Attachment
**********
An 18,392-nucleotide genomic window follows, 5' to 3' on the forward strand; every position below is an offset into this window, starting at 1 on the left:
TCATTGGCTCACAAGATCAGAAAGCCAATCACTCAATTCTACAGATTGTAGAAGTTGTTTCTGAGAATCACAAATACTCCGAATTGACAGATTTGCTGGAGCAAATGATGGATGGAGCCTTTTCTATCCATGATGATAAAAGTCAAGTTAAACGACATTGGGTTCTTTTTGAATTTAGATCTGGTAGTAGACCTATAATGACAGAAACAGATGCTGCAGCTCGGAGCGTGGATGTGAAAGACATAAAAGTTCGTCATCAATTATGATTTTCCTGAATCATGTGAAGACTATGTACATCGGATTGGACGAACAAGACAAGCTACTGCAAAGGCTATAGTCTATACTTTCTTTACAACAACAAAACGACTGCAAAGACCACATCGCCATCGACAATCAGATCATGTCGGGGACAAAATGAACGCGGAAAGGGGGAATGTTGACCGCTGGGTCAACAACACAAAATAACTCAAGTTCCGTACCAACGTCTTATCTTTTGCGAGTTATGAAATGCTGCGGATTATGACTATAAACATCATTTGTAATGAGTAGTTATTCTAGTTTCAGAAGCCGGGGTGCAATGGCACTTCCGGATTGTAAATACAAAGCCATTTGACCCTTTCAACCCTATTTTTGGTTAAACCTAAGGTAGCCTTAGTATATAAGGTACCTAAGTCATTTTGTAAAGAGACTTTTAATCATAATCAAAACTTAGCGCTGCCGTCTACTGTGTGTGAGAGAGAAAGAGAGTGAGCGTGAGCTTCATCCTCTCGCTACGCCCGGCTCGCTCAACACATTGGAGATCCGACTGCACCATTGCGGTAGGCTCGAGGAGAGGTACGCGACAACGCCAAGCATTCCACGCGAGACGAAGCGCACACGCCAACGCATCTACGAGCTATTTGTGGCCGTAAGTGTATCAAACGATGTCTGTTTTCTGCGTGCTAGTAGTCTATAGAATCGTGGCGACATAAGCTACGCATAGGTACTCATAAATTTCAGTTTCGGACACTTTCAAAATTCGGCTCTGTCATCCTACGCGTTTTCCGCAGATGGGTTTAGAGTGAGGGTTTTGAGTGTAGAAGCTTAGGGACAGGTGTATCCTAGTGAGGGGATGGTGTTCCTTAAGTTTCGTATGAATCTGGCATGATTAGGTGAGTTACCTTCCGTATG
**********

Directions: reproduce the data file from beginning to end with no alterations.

An 18,392-nucleotide genomic window follows, 5' to 3' on the forward strand; every position below is an offset into this window, starting at 1 on the left:
TCATTGGCTCACAAGATCAGAAAGCCAATCACTCAATTCTACAGATTGTAGAAGTTGTTTCTGAGAATCACAAATACTCCGAATTGACAGATTTGCTGGAGCAAATGATGGATGGAGCCTTTTCTATCCATGATGATAAAAGTCAAGTTAAACGACATTGGGTTCTTTTTGAATTTAGATCTGGTAGTAGACCTATAATGACAGAAACAGATGCTGCAGCTCGGAGCGTGGATGTGAAAGACATAAAAGTTCGTCATCAATTATGATTTTCCTGAATCATGTGAAGACTATGTACATCGGATTGGACGAACAAGACAAGCTACTGCAAAGGCTATAGTCTATACTTTCTTTACAACAACAAAACGACTGCAAAGACCACATCGCCATCGACAATCAGATCATGTCGGGGACAAAATGAACGCGGAAAGGGGGAATGTTGACCGCTGGGTCAACAACACAAAATAACTCAAGTTCCGTACCAACGTCTTATCTTTTGCGAGTTATGAAATGCTGCGGATTATGACTATAAACATCATTTGTAATGAGTAGTTATTCTAGTTTCAGAAGCCGGGGTGCAATGGCACTTCCGGATTGTAAATACAAAGCCATTTGACCCTTTCAACCCTATTTTTGGTTAAACCTAAGGTAGCCTTAGTATATAAGGTACCTAAGTCATTTTGTAAAGAGACTTTTAATCATAATCAAAACTTAGCGCTGCCGTCTACTGTGTGTGAGAGAGAAAGAGAGTGAGCGTGAGCTTCATCCTCTCGCTACGCCCGGCTCGCTCAACACATTGGAGATCCGACTGCACCATTGCGGTAGGCTCGAGGAGAGGTACGCGACAACGCCAAGCATTCCACGCGAGACGAAGCGCACACGCCAACGCATCTACGAGCTATTTGTGGCCGTAAGTGTATCAAACGATGTCTGTTTTCTGCGTGCTAGTAGTCTATAGAATCGTGGCGACATAAGCTACGCATAGGTACTCATAAATTTCAGTTTCGGACACTTTCAAAATTCGGCTCTGTCATCCTACGCGTTTTCCGCAGATGGGTTTAGAGTGAGGGTTTTGAGTGTAGAAGCTTAGGGACAGGTGTATCCTAGTGAGGGGATGGTGTTCCTTAAGTTTCGTATGAATCTGGCATGATTAGGTGAGTTACCTTCCGTATG